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GCN : January and February 2016
PHOTOCREDITHERE MANAGEMENT really automate the process and flow of work,” Alfieris said. The ServiceNow platform is built around a set of software suites for IT ser vice, IT operations and business management. It is also used as an application development platform. The suites are built on a single code base, “which allows us to capture all the activities of those independent applications,” Alfieris said. “Instead of having to start a development process all over again, [developers] are able to leverage natively inte- grated applications to support the automation of the business process.” From choppers to staff onboarding ITSM also came in handy when the Army’s Program Executive Office for Aviation wanted to develop a life cycle management system for its helicopter forces, which officials had been man- aging with non-integrated tools. Today, the office treats each component of the end-to-end management of the helicopter fleet — from technical tasks to human resources documentation — as an IT service. “Our organizational attitude is to use [ITSM] for anything and everything,” said SAIC’s Stephen Light, who works as an enterprise ser vice manager for special projects for PEO Avia- tion. “The idea is that IT affects everything. There is nothing that a person in the workforce does that’s not IT-related, includ- ing onboarding new employees.” At PEO Aviation, adoption of the ITSM approach started with simple IT provisioning and expanded to include more technical workflows, including tasks as small as overtime requests and as big as an engineering configuration change to the helicopter fleet. “ We want to keep this simple,” Light said. “Find success in automation where you can; sometimes it’s the small wins that turn into the big wins.” One project involved replacing a paper-based application for requesting contract funding with a web-based form. “So that office now is adopting a service management approach, and they don’t even know it,” Light said. “IT was kind of a driver for that behind the scenes.” No more ‘Mother, may I?’ Similarly, Oak Ridge’s Howerton believes the focus on IT has overshadowed the importance of services and results in discus- sions among agency IT managers and users. “I think the idea is quit talking about data center, quit talking about all these different technologies and start talking about what’s the service we’re trying to deliver,” Howerton said. “ We also need to talk about what success looks like and how we measure the ability to meet that.” The lab’s user base is a mix of sophisticated scientific re- searchers, program managers and support staff who do not re- quire a “Mother, may I?” approach to service calls and requests, he added. Instead, he envisions the lab moving to a broker model for supplying services, whereby the IT department offers users a catalog from which to choose a range of self-service-based tools and options. “We want to empower those users by saying, ‘Here are the services we offer. Pick whichever one you need to accomplish whatever science you are tr ying to do. You are the one who is in the best position to know what you need to get your job done,’” Howerton said. “It’s IT’s job as a broker to give you a Chinese menu you can pick off of to deliver whatever it is you need to do,” he added. In the past year, the lab has established a bring-your-own- device program as a self-ser vice model, in part to find out how to make the program cost-effective. Users were offered a digital services catalog and went through a series of steps to enroll. Provisioning was handled on the back end. “Historically, without a platform like this, they would have had to schedule time to go to our help-desk area, maybe they have to wait in line,” Howerton said. “Now they do all this themselves with zero touch on the IT side.” For Oak Ridge’s IT managers, the project’s primary lesson was about finding the right tool, he said. “The core technology problem was that we had relied on email to do this stuff, but it really was not the appropriate tool for ser vice delivery.” The lab also gained feedback on the proper role of the IT de- partment in setting up BYOD and similar ser vices. Today, lab officials are using self-service management tools for other functions, such as reserving and checking out sci- entific equipment. “You can now reserve high-end scientific equipment from your phone the same way in your personal life you reserve a haircut at Supercuts,” he said. “It’s all about empowering through self-service to everybody in the lab, not just to IT.” In the future, “we may be a back-end provider or we may not,” he added. “But we don’t want to be the provider for all things. Instead, we’re trying to use the ser vice concept and the catalog to deliver self-service for end users. So we’re making that shift, and we’re gluing it all together through the ser vice management framework with a goal of transformation — not IT transformation but organizational transformation.” • 28 GCN FEBRUARY 2016 • GCN.COM It’s IT’s job as a broker to give you a Chinese menu you can pick off of to deliver whatever it is you need to do. — TRAVIS HOWERTON, OAK RIDGE NATIONAL LAB 0216gcn_026-028.indd 28 2/4/16 12:42 PM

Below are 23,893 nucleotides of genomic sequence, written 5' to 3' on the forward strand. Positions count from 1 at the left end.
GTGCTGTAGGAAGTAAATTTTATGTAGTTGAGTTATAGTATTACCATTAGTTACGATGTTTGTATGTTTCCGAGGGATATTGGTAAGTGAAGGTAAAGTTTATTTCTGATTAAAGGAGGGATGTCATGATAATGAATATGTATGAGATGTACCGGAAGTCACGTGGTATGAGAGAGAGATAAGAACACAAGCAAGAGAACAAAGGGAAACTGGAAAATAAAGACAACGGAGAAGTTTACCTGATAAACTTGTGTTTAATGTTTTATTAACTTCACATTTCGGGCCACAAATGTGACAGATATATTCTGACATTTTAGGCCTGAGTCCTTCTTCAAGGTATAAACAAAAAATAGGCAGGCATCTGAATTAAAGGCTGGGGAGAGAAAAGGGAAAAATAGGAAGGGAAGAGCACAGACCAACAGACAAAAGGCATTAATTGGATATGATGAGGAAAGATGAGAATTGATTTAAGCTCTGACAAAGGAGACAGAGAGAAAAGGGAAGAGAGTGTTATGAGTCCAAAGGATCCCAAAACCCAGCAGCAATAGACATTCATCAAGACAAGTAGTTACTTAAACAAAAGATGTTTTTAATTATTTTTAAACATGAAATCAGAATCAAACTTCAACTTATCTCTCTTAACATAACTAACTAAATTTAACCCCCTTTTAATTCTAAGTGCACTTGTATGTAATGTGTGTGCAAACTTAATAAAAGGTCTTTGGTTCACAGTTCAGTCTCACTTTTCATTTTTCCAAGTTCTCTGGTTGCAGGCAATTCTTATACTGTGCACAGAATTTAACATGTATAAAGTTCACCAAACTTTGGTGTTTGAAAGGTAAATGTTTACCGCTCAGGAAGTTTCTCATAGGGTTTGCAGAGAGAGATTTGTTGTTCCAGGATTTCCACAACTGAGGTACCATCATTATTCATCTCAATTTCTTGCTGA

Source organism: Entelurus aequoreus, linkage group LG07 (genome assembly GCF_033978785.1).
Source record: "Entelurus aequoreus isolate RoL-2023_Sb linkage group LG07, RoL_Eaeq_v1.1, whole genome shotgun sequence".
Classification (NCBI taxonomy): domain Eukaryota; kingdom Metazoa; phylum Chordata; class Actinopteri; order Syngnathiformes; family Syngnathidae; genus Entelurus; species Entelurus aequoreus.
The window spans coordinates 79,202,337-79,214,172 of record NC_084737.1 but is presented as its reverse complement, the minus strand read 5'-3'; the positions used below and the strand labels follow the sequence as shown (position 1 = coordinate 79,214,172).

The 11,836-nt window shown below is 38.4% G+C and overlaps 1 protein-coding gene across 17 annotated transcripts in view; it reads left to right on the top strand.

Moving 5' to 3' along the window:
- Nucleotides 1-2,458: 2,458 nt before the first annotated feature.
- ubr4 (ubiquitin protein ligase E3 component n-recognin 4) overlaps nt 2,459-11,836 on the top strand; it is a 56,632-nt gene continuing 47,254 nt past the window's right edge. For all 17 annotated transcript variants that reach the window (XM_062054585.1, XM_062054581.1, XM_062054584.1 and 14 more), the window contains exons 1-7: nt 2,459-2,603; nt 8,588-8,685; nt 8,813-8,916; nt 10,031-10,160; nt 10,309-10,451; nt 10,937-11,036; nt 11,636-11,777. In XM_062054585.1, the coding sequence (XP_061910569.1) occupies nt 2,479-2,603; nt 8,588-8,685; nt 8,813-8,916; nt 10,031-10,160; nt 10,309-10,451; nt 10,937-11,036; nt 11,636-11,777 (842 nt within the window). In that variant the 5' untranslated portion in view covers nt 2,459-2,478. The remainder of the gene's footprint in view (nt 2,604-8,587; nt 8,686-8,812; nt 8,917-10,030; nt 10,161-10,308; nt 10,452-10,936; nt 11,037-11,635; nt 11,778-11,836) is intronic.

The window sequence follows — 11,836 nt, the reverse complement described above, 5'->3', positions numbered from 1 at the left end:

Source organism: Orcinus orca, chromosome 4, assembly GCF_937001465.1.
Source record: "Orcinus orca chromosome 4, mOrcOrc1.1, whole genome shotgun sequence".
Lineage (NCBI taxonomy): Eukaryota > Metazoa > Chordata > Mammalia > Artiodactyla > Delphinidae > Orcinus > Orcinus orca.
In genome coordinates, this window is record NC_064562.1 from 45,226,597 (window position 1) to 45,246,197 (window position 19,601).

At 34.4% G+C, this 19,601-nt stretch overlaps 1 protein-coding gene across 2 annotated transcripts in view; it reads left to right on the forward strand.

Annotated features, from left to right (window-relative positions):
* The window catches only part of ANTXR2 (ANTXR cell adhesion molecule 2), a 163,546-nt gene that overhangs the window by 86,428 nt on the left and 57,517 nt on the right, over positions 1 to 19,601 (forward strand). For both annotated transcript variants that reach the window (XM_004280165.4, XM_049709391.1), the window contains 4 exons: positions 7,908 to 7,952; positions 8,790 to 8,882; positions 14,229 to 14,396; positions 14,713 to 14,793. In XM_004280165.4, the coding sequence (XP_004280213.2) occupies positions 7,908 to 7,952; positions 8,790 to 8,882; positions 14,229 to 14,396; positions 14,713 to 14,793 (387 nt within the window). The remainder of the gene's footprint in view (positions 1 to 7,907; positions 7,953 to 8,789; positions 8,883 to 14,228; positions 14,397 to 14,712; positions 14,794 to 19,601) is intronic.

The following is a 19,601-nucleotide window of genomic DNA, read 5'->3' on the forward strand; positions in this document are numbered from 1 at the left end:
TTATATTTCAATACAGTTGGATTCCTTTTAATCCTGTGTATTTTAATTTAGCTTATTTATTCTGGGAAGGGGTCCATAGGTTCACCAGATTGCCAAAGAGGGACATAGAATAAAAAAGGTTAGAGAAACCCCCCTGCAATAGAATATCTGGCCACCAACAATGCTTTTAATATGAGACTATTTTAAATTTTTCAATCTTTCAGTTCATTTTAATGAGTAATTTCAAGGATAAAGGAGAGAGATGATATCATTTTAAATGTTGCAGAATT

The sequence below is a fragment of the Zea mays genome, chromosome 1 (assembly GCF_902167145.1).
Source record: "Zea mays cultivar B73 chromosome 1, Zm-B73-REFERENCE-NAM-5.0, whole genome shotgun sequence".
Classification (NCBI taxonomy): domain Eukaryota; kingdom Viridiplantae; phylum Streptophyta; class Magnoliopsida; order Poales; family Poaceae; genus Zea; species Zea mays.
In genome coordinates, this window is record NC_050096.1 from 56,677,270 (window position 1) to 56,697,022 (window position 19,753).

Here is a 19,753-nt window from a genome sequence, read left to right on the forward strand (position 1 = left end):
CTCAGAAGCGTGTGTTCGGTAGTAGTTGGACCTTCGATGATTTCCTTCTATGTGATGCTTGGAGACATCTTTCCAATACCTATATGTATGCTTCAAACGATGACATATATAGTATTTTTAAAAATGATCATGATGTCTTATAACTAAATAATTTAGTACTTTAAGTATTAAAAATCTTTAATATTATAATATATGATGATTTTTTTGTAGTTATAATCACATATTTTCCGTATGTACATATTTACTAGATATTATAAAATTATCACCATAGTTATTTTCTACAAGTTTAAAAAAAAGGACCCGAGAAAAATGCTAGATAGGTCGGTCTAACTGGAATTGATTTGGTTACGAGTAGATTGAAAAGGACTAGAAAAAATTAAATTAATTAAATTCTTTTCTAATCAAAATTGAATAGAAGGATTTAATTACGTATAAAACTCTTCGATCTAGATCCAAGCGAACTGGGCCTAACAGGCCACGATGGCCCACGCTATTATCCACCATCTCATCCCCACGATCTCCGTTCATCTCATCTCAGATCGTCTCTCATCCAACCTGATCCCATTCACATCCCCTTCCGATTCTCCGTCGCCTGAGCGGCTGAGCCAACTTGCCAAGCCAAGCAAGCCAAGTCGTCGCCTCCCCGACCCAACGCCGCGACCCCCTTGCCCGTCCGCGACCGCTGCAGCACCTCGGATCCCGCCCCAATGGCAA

March and April 2016